Charles Gooch stood eagerly at the entrance to Airside F at Tampa International Airport the day before Thanksgiving.
"Bruh, I'm ready," he announced to nobody in particular. "I'm ready to have my wife home."
Gooch moved to Florida about three months ago to take a job as a leadership coach at IMG Academy in Bradenton. His wife, Jolie Gooch, stayed behind in Los Angeles, where she has a good job as a dental hygienist.
It's the longest they've been apart since Gooch received his new kidney through a swap program, which meant his brother, who was not a match, gave a kidney to a stranger. In turn, an MMA fighter from Pittsburgh gave a kidney to Gooch.
When Jolie Gooch finally arrived, he held her face in his hands and whispered words only she could hear. Then, loud enough for everyone else, he said, "I've got my queen with me."
The embrace was one of countless reunions at the airport Wednesday as people welcomed loved ones to Tampa on one of the busiest travel days of the year. About 550,000 passengers will pass through TIA between Nov. 19 and Nov. 29, only a few hundred more than in 2015, airport spokeswoman Emily Nipps said.
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Many people held signs welcoming grandmas, cousins, friends and boyfriends. Others took a different approach, such as Carolee Soderholm, from Hawaii, who wore reindeer antlers to greet her daughter arriving from Washington, D.C. In her purse, she had a tiny, red top hat for her daughter to put on when she got there.
Nick McElroy was wearing an adult onesie yeti costume when he showed up at the airport to pick up his brother Phil McElroy, who was returning home from Notre Dame University. Phil wasn't surprised by this. After they hugged, Nick shouted, "We're going to the beach, baby."
Katie Halfhill of Port Charlotte was waiting for her boyfriend, Dakota Hill, to arrive from Pensacola and knew it had been exactly 67 days since they'd seen each other.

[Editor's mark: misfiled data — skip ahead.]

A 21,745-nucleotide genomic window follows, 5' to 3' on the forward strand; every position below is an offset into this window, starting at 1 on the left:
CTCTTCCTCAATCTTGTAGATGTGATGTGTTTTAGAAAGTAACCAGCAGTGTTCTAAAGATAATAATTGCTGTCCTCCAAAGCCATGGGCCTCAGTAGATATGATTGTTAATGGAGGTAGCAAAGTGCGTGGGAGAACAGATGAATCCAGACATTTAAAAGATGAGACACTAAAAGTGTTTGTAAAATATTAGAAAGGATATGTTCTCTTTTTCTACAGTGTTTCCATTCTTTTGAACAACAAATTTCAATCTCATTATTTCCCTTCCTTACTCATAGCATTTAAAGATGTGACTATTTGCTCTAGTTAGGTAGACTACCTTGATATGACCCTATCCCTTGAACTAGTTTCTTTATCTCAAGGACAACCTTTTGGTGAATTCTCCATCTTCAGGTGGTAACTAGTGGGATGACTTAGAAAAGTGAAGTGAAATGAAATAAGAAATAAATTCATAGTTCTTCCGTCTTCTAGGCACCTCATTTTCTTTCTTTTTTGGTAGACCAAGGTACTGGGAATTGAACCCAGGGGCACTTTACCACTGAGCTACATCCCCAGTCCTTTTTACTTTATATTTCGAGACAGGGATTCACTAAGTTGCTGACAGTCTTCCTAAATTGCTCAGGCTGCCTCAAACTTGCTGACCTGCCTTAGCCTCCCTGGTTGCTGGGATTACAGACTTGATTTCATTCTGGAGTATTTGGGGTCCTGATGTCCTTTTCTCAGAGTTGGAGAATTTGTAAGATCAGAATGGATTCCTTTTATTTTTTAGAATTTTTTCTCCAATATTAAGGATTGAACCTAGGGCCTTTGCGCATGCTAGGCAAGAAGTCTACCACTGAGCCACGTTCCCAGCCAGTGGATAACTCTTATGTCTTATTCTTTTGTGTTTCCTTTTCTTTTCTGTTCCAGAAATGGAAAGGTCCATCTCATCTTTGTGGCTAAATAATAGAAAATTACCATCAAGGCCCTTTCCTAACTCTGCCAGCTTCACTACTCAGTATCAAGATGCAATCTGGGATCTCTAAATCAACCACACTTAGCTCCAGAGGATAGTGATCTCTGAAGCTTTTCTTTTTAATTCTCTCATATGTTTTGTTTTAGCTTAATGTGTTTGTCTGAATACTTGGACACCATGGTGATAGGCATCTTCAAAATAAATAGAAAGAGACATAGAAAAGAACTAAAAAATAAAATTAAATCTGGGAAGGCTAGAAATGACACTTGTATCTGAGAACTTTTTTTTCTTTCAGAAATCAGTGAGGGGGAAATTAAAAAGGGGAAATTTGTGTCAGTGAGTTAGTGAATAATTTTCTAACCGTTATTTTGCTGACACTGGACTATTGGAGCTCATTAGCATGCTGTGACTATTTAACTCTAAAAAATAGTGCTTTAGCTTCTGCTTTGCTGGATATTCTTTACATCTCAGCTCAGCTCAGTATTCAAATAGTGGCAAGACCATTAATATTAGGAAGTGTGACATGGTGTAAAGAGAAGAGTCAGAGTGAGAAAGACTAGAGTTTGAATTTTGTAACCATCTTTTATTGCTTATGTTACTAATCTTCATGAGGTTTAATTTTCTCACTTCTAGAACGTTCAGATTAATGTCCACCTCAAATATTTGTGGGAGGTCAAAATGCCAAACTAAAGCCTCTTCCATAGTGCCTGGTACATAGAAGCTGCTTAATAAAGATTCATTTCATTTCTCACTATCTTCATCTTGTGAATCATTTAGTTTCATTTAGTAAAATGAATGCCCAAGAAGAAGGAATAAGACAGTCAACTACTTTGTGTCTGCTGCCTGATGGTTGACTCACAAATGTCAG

"I only know because he's really into countdowns. He has an app on his phone counting down the days," said Halfhill, a student at Southeastern University in Lakeland.
After arriving in Tampa, Hill held up his phone. On the screen, his app read, "Today!"
Kuniko Harada of Tampa brought balloons and her toddler son along to await the arrival of her mom and sister from Japan.
"We will do barbecue, because I don't know how to make Thanksgiving dinner," she said.
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Some arrivals were more bittersweet than others.
Ceaira Fudzinski brought her niece and nephew, Brook, 5, and Mason, 6, to the airport with signs to greet "Pop-Pop." That's their grandfather Timothy Fudzinski, who was returning after a week in New York. They all live together in Tampa.
"He's about to have open-heart surgery, but he does a hunting trip every year with his brothers up there," Ceaira Fudzinski said of her father. "This was the last time he's seeing them before his surgery. It's crazy, because heart issues run in our family."
Kelli Wilcoxen and her brother Jason Wilcoxen were waiting for their mother's cousin Janet Monahan and her husband to arrive from Chicago.
"These are the first visitors my mom has had since she was diagnosed with Stage 4 pancreatic cancer," Kelli Wilcoxen said. "I'm so thankful this is happening. When they get together, they laugh and giggle like little kids."
They planned to go out for Thanksgiving dinner so nobody would have to cook.
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For some employees at the airport, it was just another day, and not a particularly busy one.
Richie Camacho, dressed sharply and with a teardrop tattooed on his face, sat stoically on his shoe shine chair with not a customer in sight.
How was business going?
Is he working on Thanksgiving?
Raiza Torres, who works in an electronics store at the airport is, though.
"Only until 2:25. Then I'm going to my boyfriend's and then my parents' house," she said. "I'm just happy I don't have class. I'm studying forensics. I want to do C.S.I., but I'll take a job anywhere I can get one."
Sam Washington won't be there, though. He worked at the airport for 16 years as a police officer and now mans an information desk as a volunteer.
Asked if he ever gets any unusual questions from travelers, he finished the last bite of a granola bar and leaned forward.
"I'll tell you the best-kept secret in Tampa," he said, pointing toward the "Sikorsky" elevators. "Get on there, and go up to the ninth floor. You can see the whole city of Tampa."
The view, under clear, sunny skies, was beautiful.
Times correspondent Samantha Putterman contributed to this report.